I bought my Leica M8 used in 2012. After dabbling in all sorts of digital cameras – Nikon, Fuji, and Olympus — I was looking to replicate the joy of my old Leica M4-2 so I finally mustered up the courage (and the money) to buy the M8. I had never spend so much money in one go on photography gear till that day. Things did not start off smoothly. After a few months with the M8 the shutter failed.
I had to pay an extra $400 to have this fixed and when it came back I found myself constantly disappointed with what are known limitations of the M8: performance at high ISO, the buffer, the freezing and how slow it was as a camera. And for the life of me, I never got along with Lightroom. The negative reviews of the M8 were making me feel like a fool for spending so much money on a first-generation dud. Up to that point it never had the magic my M4-2 and little by little it saw less and less action. I tried selling it to no avail. To “salvage” my M lenses I bought the Sony A7ii at the end of 2014 and an adaptor. Long story short: no magic here either (although paired with the 55/1.8 lens it is pretty good, but I digress).
April 2019: The Turning Point
At this point the M8 was 13 years old and I told myself I’d give it one last go. We took a holiday to celebrate my son’s second birthday. I took only the M8 and the last M lenses I had (Leica 35/2.5, Zeiss ZM 25./2.8, and 7Artisans 50/1.1) and gave myself no other option to shoot with. Then this happened:
I was blown away by the quality of the image for such and old camera and was that 3D pop I was seeing?
What happened next was the perfect antidote for my dwindling passion in photography. I shot with the M8 with interest and curiosity. I took photos to understand it’s quirks— when it does well, when it performed like the M8 I hated, and what look it was creating. This was one of the happiest times as a photographer because I was eager to learn again and I was figuring out the M8 and I was falling in love with the results.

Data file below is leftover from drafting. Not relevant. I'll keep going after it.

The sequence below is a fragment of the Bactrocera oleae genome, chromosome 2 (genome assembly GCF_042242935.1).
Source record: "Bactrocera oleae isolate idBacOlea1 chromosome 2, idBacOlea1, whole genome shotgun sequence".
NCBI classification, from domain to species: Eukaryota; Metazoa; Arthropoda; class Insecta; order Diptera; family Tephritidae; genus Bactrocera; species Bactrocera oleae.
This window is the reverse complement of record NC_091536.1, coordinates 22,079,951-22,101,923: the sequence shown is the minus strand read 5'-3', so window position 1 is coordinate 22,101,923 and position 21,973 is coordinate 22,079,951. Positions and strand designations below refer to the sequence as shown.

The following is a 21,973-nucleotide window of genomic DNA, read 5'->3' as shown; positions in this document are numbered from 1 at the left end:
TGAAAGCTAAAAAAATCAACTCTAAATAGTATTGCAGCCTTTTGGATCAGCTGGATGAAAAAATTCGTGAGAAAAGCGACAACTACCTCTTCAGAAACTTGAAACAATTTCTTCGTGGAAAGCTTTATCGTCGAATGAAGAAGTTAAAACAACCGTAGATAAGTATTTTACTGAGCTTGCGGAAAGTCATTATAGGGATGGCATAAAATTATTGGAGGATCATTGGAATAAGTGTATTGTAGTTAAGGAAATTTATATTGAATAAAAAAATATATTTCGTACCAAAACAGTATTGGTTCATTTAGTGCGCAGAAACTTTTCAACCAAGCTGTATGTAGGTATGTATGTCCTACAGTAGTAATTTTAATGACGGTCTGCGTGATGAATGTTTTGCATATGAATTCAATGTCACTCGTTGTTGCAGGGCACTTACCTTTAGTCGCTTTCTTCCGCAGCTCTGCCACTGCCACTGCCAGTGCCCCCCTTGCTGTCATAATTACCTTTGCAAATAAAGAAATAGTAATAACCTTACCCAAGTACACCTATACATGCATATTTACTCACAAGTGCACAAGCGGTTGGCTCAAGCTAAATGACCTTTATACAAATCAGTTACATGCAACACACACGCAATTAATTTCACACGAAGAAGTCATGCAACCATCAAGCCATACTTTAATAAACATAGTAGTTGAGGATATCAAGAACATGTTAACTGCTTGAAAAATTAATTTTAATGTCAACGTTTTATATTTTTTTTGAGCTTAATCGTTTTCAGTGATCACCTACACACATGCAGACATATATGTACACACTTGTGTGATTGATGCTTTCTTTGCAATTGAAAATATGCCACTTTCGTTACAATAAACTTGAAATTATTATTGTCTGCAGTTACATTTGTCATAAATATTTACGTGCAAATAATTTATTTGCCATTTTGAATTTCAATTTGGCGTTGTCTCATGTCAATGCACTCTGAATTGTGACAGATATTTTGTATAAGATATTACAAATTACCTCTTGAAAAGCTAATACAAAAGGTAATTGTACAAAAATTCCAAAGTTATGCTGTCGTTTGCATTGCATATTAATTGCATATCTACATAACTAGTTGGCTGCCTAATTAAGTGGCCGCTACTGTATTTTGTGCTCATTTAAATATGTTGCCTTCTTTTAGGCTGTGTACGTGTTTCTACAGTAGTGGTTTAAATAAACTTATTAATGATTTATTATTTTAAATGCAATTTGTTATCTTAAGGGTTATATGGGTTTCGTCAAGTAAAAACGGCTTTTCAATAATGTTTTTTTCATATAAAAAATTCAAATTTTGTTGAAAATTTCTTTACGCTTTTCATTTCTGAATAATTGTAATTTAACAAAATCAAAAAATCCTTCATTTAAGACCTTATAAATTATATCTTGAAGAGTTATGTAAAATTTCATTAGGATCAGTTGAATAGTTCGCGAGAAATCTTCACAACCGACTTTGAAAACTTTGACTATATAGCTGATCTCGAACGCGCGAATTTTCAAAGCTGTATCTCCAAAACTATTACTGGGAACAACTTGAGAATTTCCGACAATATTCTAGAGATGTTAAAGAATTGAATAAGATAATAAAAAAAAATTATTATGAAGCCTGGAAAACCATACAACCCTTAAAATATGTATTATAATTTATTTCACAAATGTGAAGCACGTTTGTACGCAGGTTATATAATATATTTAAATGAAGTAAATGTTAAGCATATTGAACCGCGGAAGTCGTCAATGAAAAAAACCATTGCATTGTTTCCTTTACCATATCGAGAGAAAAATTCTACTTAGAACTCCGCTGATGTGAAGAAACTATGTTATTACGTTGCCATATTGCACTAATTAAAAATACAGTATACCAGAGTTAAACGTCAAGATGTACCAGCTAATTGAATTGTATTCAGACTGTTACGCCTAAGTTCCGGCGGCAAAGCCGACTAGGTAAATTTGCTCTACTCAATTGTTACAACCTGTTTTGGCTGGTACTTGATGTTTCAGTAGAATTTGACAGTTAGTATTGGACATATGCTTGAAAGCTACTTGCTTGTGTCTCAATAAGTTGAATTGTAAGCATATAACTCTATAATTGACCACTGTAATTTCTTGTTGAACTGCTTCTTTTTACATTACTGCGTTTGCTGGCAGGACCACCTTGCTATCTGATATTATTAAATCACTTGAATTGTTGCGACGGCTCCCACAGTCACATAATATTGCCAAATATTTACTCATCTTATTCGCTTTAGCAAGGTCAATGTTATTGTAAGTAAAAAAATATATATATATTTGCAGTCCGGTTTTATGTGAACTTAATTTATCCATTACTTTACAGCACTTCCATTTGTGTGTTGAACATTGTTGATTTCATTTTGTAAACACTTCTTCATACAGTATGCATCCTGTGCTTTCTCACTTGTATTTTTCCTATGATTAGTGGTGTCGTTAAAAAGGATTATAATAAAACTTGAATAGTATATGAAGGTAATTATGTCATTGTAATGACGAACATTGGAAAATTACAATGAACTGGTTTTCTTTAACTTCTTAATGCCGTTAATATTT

What many M8 users past and present say is true: it was a good camera back then and it remains a good camera today (if you know how to use it).
For a whole year I shot 90% at ISO 160 which is crazy talk these days. For the remaining 10% I shot at ISO 320 and if I did crank up the ISO to higher levels I would do it with the intention of creating a certain look. I didn’t bother shooting it in conditions where it would suck. I paired it lenses that gave me the look I liked: Nokton Classic 35/1.4 SC for the more classic look and the ZM C-Biogon 35/2.8 + ZM Planar 50/2.0 for 3D pop. I shot in DNG + JPG black and white because the monochrome output is fantastic (better than the M10 IMO).
With the M8, I shoot slowly and more intentionally just like with my M4-2 many years ago. I tend to know what I’m looking for based on what the camera can and can’t do.
This past year the M8 has taught me a lot and because of the renewed enthusiasm it brought, I’ve been able to take a lot of photos my son growing up. To try and sum up the lessons of the past year:
- Set up your gear for success. Learn where it shines. Don’t ask it to do what it can’t do excellently otherwise you’ll be left wanting another piece of kit (expensive for most of us).
- Figure out what you like and get tools based on those likes. I’ve come to the conclusion that nothing makes me happier in photography that shooting a rangefinder, hence the upgrade path will lead to another rangefinder. I also prefer the classic look over the modern look and people over landscapes this is my I have Nokton Classic 35. I value simplicity so I use Luminar over Lightroom.
- Enjoy the process. Sometimes reading reviews and the opinions of others based on their preferences can lead to premature Buyer’s Remorse (I am guilty on serval occasions). Immersing one’s self in the learning first might put all the other opinion’s around in a better perspective later on.
- The M8 is a very capable and enjoyable camera even today if one can sidestep its limitations. I do regret not figuring this out sooner becuase I could have taken this to so many interesting places instead of another camera.
(While I’ve enjoyed one full year of the M8, I’ve decided to move on to the M10. And while they are several generations apart I’d say there are things where I prefer the M8 over the astounding M10. I will be very sad to see it go when the right buyer comes along. )
Thanks for reading!
You can find me (and even more photos of my son) on Instagram.